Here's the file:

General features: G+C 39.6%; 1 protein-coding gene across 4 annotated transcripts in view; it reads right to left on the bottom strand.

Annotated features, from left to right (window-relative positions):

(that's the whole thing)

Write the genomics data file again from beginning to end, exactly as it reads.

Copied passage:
General features: G+C 39.6%; 1 protein-coding gene across 4 annotated transcripts in view; it reads right to left on the bottom strand.

Annotated features, from left to right (window-relative positions):